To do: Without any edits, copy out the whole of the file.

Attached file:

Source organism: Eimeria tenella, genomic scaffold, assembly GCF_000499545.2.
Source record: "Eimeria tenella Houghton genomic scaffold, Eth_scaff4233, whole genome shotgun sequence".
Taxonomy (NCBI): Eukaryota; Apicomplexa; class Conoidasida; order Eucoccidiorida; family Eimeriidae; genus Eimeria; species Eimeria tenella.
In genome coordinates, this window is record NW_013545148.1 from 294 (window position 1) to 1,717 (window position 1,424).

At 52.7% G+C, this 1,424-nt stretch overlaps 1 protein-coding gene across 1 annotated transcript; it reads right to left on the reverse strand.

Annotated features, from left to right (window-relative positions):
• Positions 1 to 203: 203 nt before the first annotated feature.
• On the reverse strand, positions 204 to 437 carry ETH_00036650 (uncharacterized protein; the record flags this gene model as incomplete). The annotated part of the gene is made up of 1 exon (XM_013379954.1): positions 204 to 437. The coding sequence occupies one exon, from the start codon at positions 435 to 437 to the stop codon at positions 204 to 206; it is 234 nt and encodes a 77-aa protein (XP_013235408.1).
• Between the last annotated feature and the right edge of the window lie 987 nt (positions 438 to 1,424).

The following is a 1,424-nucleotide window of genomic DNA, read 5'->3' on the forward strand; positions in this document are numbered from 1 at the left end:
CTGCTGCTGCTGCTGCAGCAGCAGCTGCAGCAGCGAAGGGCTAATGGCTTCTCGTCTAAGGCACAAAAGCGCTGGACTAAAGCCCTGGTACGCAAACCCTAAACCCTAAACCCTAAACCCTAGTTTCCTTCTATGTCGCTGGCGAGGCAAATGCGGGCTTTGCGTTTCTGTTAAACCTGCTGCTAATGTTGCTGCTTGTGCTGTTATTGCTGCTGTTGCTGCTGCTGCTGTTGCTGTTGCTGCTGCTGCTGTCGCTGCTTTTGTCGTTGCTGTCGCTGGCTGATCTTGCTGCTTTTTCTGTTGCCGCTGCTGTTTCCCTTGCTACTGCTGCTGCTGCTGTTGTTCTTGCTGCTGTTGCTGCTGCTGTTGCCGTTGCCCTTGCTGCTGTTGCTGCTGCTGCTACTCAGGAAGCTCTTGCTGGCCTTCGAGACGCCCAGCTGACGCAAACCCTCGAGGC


Source organism: Eimeria tenella, genomic scaffold, assembly GCF_000499545.2.
Source record: "Eimeria tenella Houghton genomic scaffold, Eth_scaff4233, whole genome shotgun sequence".
Taxonomy (NCBI): Eukaryota; Apicomplexa; class Conoidasida; order Eucoccidiorida; family Eimeriidae; genus Eimeria; species Eimeria tenella.
In genome coordinates, this window is record NW_013545148.1 from 294 (window position 1) to 1,717 (window position 1,424).

At 52.7% G+C, this 1,424-nt stretch overlaps 1 protein-coding gene across 1 annotated transcript; it reads right to left on the reverse strand.

Annotated features, from left to right (window-relative positions):
• Positions 1 to 203: 203 nt before the first annotated feature.
• On the reverse strand, positions 204 to 437 carry ETH_00036650 (uncharacterized protein; the record flags this gene model as incomplete). The annotated part of the gene is made up of 1 exon (XM_013379954.1): positions 204 to 437. The coding sequence occupies one exon, from the start codon at positions 435 to 437 to the stop codon at positions 204 to 206; it is 234 nt and encodes a 77-aa protein (XP_013235408.1).
• Between the last annotated feature and the right edge of the window lie 987 nt (positions 438 to 1,424).

The following is a 1,424-nucleotide window of genomic DNA, read 5'->3' on the forward strand; positions in this document are numbered from 1 at the left end:
CTGCTGCTGCTGCTGCAGCAGCAGCTGCAGCAGCGAAGGGCTAATGGCTTCTCGTCTAAGGCACAAAAGCGCTGGACTAAAGCCCTGGTACGCAAACCCTAAACCCTAAACCCTAAACCCTAGTTTCCTTCTATGTCGCTGGCGAGGCAAATGCGGGCTTTGCGTTTCTGTTAAACCTGCTGCTAATGTTGCTGCTTGTGCTGTTATTGCTGCTGTTGCTGCTGCTGCTGTTGCTGTTGCTGCTGCTGCTGTCGCTGCTTTTGTCGTTGCTGTCGCTGGCTGATCTTGCTGCTTTTTCTGTTGCCGCTGCTGTTTCCCTTGCTACTGCTGCTGCTGCTGTTGTTCTTGCTGCTGTTGCTGCTGCTGTTGCCGTTGCCCTTGCTGCTGTTGCTGCTGCTGCTACTCAGGAAGCTCTTGCTGGCCTTCGAGACGCCCAGCTGACGCAAACCCTCGAGGC